Corina Gamboa’s development instrumental in success with CSU softball

Mack Beaulieu

It’s hard to know when someone’s changed. When comparing this year’s statistics to last, Corina Gamboa has definitely changed. But talking to those around her, it seems she’s changed less than you’d think.

As a sophomore, Gamboa is currently hitting .384 after hitting just .193 last year and being a standout in high school. The first thing Gamboa mentions when you ask her what the difference between this year and last is her mentality changing, but it sounds like through rough times, Gamboa just built on a mentality she already had.


“She’s always kind of been the same, she did mature of course,” her mother Teresa said. “When she went away it was kind of hard, because she was going to be out in the real world by herself and she became more responsible… just in the sense of her like paying her rent, her paying her car payment, things like that. As far as major changes, she’s always been the same kid.”

Gamboa struggled at the plate her freshman year, but her willingness to take on responsibility and her success in the classroom showed she was always grinding and thriving. Last year Gamboa earned a Mountain West Scholar-Athlete Award, on top of paying her own bills and she never wavered in her commitment to the game.

“It was just a matter of time,” hitting coach Whitney Cloer said. “Some kids wait ‘til they start failing to come see the coach, but Corina’s with me when she’s having success and when she’s failing. She’s consistent in her work ethic.”

While the people around her haven’t seen much change, Gamboa maintains that her mindset did change to some extent. She struggled with her confidence as a freshman after a high school career that included three championships, two undefeated seasons and individual awards like Offensive Player of the Year and Defensive MVP. While working through her issues, she never let it show on the field.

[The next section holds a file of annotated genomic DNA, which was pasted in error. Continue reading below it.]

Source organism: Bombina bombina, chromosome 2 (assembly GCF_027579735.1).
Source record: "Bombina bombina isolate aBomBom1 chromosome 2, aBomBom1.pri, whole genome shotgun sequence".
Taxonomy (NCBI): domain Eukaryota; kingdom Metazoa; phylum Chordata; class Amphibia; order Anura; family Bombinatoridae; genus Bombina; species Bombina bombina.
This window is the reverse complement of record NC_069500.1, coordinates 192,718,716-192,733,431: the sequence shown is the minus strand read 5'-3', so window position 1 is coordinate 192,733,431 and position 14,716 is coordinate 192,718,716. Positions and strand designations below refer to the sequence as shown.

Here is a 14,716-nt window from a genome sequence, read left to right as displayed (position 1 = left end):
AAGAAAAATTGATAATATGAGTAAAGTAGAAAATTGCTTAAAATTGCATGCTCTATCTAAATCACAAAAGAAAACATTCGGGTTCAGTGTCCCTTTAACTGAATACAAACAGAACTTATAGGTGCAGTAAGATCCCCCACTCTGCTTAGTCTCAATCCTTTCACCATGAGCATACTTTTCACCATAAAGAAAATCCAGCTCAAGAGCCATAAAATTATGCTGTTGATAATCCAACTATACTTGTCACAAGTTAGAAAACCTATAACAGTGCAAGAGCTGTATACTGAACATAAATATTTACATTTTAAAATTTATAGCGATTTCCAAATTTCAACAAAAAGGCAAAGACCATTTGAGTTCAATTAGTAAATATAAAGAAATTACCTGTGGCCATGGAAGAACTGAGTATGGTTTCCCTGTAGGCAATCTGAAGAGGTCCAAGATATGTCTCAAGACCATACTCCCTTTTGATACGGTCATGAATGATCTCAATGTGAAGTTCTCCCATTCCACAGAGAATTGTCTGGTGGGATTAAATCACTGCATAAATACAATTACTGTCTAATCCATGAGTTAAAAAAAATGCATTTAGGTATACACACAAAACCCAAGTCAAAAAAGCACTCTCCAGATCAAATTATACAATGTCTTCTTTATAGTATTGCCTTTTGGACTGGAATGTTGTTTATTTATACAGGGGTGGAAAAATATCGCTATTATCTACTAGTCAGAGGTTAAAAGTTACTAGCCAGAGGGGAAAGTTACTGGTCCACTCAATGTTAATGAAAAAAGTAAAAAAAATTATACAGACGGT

“She could have the best or worst game and her expressions, everything just kind of stays the same,” Teresa said. “She was really down on her bat, to say you see it out on the field, she’s never shown that. She’s always been that type of person. Not to show her emotions…. Of course afterwards she calls me and we discuss it.”

Gamboa has learned to take things as they come on the field after struggling for perhaps the longest stretch of her athletic career. While she hasn’t ever waned in work ethic, she also added more of a systematic approach to her mental game at the plate.

“I was taking the first at-bat negatively,” Gamboa said. “But now I’m learning how to switch that into a positive, to take that at-bat and learn from it… I think it’s just training yourself to make it a muscle memory, so that it’s a repeated behavior, a repeated belief or attitude that you could do good and you’re capable of it.”

Gamboa has been doing all the work expected of a driven softball player for a long time, but to go so far as talking about building muscle memory as a way to build confidence shows that Gamboa is getting more out of this experience than a season where she’s on pace for the major league equivalent of 35 home runs and 140 RBIs. She’s already putting things together, with concepts that the team hopes to instill in its players and that some people never get.

“I think (teaching the girls to process what they’re doing) is what coaching is,” Cloer said. “Teaching a sport but also teaching life skills within your sport… I think what we do, like looking at swing and analyzing a swing, helps them pay attention to detail. In your life, your job and your career, you’re going to have to look at the details.”

Anyone could see, especially at first glance, that Gamboa is paying attention to the details in her swing. Couple that with her natural drive and the monster year is not that surprising. Yes, she may have changed; but growth is a more appropriate term.


Collegian sports reporter Mack Beaulieu can be reached at or on Twitter at Macknz_James.